Because XML is too bulky and JSON has crappy library support.
Java
Fetching latest commit…
Cannot retrieve the latest commit at this time.
Permalink
Failed to load latest commit information.
src
.gitignore
README.md
pom.xml

README.md

XMLSON

Because XML is too bulky and JSON has crappy library support.

Dude Did You Just Invent Your Own Object Notation What Is Wrong With You?

No way, man. XMLSON isn't an object notation -- it's a stuper-simple object model which you can use to produce stuper-simple JSON and stuper-simple XML.

But Will It Support Like XSchemaNamespacey Local-URI Extension 23A.4FG?

Oh, hells no. XMLSON is not a fancy thing -- it is like a ruler or a crowbar or a rock with a nice sharp point. It is for doing a simple thing: producing humane JSON and XML without having to write two whole damn adapters for each thing.

Ok So When You Said Simple Earlier Like What Did You Mean?

You only gotta keep track of like three things.

  • A document is the top-level deal. It has a name. It has members.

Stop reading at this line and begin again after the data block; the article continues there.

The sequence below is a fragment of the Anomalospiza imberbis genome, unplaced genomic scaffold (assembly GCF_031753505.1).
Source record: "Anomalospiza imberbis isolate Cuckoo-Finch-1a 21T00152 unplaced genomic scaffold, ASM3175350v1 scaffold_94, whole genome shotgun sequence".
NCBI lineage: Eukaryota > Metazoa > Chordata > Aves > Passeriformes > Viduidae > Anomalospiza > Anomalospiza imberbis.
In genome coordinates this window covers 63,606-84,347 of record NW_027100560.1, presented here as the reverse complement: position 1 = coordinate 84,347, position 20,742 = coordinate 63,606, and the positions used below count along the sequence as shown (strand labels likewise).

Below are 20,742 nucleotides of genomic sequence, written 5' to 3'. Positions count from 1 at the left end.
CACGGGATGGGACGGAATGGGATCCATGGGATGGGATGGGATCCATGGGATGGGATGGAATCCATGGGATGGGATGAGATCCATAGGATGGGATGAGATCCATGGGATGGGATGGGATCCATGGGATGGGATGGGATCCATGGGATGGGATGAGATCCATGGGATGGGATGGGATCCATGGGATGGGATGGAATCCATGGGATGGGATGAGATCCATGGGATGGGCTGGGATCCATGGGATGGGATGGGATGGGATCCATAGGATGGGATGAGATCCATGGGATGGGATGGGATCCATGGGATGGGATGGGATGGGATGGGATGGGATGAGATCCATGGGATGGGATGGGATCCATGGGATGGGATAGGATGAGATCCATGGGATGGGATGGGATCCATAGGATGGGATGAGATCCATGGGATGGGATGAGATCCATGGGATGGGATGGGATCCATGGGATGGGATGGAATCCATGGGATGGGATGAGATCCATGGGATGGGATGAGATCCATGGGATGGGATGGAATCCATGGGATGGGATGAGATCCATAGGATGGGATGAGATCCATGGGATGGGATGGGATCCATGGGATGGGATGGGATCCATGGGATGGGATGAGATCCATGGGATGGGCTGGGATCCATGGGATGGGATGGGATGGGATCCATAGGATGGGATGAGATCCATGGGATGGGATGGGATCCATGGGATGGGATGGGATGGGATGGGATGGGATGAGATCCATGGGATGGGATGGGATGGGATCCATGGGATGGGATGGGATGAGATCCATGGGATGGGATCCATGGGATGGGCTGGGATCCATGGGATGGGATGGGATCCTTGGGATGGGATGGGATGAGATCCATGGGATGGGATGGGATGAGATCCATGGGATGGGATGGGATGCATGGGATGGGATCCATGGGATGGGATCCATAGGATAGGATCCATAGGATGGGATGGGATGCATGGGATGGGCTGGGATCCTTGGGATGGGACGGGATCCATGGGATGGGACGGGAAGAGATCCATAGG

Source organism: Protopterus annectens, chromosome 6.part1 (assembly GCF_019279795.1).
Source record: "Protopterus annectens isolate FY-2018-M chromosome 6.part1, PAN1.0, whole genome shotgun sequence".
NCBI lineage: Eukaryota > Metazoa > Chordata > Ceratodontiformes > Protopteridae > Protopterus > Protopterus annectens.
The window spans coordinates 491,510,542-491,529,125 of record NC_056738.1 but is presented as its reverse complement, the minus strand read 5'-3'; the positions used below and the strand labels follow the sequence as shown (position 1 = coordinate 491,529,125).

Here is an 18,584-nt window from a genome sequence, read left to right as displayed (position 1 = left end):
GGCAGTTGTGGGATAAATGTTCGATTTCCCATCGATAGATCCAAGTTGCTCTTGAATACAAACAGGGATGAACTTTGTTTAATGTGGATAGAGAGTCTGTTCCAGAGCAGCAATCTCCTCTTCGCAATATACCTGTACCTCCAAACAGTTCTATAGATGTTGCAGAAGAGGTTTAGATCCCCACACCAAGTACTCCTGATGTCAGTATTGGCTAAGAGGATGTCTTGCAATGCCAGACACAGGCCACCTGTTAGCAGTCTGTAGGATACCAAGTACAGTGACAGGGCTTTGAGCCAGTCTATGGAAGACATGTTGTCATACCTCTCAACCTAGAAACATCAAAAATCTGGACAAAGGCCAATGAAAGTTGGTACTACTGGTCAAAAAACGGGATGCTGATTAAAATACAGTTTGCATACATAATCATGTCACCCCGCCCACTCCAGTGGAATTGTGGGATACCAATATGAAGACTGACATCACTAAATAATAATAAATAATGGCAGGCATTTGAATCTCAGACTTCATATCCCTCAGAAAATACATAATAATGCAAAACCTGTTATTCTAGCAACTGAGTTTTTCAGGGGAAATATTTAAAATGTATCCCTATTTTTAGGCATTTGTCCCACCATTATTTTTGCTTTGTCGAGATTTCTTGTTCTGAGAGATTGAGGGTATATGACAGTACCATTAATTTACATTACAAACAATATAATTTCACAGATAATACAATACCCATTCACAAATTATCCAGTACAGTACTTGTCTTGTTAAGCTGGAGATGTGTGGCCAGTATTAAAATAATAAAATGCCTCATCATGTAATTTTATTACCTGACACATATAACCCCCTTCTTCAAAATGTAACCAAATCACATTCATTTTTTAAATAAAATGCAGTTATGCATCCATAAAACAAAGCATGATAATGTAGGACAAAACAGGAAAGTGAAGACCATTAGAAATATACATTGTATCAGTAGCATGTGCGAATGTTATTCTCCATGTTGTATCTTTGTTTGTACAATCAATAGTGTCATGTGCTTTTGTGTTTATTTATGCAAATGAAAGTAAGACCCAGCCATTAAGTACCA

• An array is a list of things. It has a name. It has members. It can be a member, but not of itself, because that's stupid.
  • An object is a map of things. It has a name. It has properties, which are just things -- strings, numbers, booleans, nulls, objects, or arrays -- with names. It can be a member, but not of itself because dude we just went over that.

Ok In The Main That Is A Simple Thing But I Bet The Output Looks Like Total Butt

No way. The whole point of keeping it stuper-simple is to make sure the same set of objects can be used to produce humane JSON and XML.

Take this set of objects:

XmlsonDocument doc = new XmlsonDocument("recipe");

XmlsonObject info = new XmlsonObject("info");
info.addProperty("name", "How To Not Cook An Egg");
info.addProperty("author", "M.F.K. Fisher");

doc.add(info);

XmlsonArray ingredients = new XmlsonArray("ingredients");
ingredients.add(new XmlsonObject("ingredient").addProperty("name", "1 egg"));
ingredients.add(new XmlsonObject("ingredient").addProperty("name", "a French dude"));

doc.add(ingredients);

It'll produce this JSON:

{
    "info": {
        "name": "How To Not Cook An Egg",
        "author": "M.F.K. Fisher"
    },
    "ingredients": [
        {
            "name": "1 egg"
        },
        {
            "name": "a French dude"
        }
    ]
}

And this XML:

<?xml version="1.0"?>
<recipe>
    <info>
        <name>How To Not Cook An Egg</name>
        <author>M.F.K. Fisher</author>
    </info>
    <ingredients>
        <ingredient>
            <name>1 egg</name>
        </ingredient>
        <ingredient>
            <name>a French dude</name>
        </ingredient>
    </ingredients>
</recipe>

None of these things suck to parse or deal with once parsed.

Well Ok Then I Suppose You Have Convinced Me Of The Merit Of This Thing

Good talk.